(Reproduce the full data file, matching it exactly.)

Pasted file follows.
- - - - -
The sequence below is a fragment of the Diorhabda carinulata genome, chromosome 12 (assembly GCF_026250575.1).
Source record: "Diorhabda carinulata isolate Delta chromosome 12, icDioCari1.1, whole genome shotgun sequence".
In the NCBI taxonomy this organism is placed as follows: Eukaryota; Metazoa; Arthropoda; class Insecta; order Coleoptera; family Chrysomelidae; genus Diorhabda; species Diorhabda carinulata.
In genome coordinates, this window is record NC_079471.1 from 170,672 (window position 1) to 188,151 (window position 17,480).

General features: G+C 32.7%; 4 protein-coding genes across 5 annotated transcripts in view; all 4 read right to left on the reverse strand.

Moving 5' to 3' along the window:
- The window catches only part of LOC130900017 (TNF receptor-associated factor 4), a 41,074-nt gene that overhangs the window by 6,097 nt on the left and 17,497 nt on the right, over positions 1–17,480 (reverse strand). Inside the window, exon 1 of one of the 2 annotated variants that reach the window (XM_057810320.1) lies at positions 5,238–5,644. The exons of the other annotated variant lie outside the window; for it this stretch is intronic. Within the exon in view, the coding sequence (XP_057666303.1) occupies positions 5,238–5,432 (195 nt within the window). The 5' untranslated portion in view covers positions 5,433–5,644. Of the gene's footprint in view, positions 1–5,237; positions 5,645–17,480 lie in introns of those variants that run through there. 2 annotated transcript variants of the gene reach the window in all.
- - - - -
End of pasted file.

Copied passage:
The sequence below is a fragment of the Diorhabda carinulata genome, chromosome 12 (assembly GCF_026250575.1).
Source record: "Diorhabda carinulata isolate Delta chromosome 12, icDioCari1.1, whole genome shotgun sequence".
In the NCBI taxonomy this organism is placed as follows: Eukaryota; Metazoa; Arthropoda; class Insecta; order Coleoptera; family Chrysomelidae; genus Diorhabda; species Diorhabda carinulata.
In genome coordinates, this window is record NC_079471.1 from 170,672 (window position 1) to 188,151 (window position 17,480).

General features: G+C 32.7%; 4 protein-coding genes across 5 annotated transcripts in view; all 4 read right to left on the reverse strand.

Moving 5' to 3' along the window:
- The window catches only part of LOC130900017 (TNF receptor-associated factor 4), a 41,074-nt gene that overhangs the window by 6,097 nt on the left and 17,497 nt on the right, over positions 1–17,480 (reverse strand). Inside the window, exon 1 of one of the 2 annotated variants that reach the window (XM_057810320.1) lies at positions 5,238–5,644. The exons of the other annotated variant lie outside the window; for it this stretch is intronic. Within the exon in view, the coding sequence (XP_057666303.1) occupies positions 5,238–5,432 (195 nt within the window). The 5' untranslated portion in view covers positions 5,433–5,644. Of the gene's footprint in view, positions 1–5,237; positions 5,645–17,480 lie in introns of those variants that run through there. 2 annotated transcript variants of the gene reach the window in all.